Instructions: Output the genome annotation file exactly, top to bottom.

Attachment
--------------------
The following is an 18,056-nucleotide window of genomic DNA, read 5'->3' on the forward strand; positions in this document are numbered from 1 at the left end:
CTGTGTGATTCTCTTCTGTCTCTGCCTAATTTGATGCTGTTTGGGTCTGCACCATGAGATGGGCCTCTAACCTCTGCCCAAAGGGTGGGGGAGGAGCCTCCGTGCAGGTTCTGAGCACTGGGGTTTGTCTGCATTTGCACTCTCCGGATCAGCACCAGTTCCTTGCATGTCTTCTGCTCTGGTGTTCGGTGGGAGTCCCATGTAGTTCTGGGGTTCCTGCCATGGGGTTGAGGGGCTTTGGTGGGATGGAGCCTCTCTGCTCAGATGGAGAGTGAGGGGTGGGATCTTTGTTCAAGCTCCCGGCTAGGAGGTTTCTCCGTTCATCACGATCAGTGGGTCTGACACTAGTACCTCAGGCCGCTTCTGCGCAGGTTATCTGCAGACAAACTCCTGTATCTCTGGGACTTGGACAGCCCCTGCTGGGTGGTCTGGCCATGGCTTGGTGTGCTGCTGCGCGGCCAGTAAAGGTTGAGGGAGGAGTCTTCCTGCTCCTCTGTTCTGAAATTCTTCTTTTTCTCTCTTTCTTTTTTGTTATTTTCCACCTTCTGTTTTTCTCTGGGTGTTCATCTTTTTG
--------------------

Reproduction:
The following is an 18,056-nucleotide window of genomic DNA, read 5'->3' on the forward strand; positions in this document are numbered from 1 at the left end:
CTGTGTGATTCTCTTCTGTCTCTGCCTAATTTGATGCTGTTTGGGTCTGCACCATGAGATGGGCCTCTAACCTCTGCCCAAAGGGTGGGGGAGGAGCCTCCGTGCAGGTTCTGAGCACTGGGGTTTGTCTGCATTTGCACTCTCCGGATCAGCACCAGTTCCTTGCATGTCTTCTGCTCTGGTGTTCGGTGGGAGTCCCATGTAGTTCTGGGGTTCCTGCCATGGGGTTGAGGGGCTTTGGTGGGATGGAGCCTCTCTGCTCAGATGGAGAGTGAGGGGTGGGATCTTTGTTCAAGCTCCCGGCTAGGAGGTTTCTCCGTTCATCACGATCAGTGGGTCTGACACTAGTACCTCAGGCCGCTTCTGCGCAGGTTATCTGCAGACAAACTCCTGTATCTCTGGGACTTGGACAGCCCCTGCTGGGTGGTCTGGCCATGGCTTGGTGTGCTGCTGCGCGGCCAGTAAAGGTTGAGGGAGGAGTCTTCCTGCTCCTCTGTTCTGAAATTCTTCTTTTTCTCTCTTTCTTTTTTGTTATTTTCCACCTTCTGTTTTTCTCTGGGTGTTCATCTTTTTG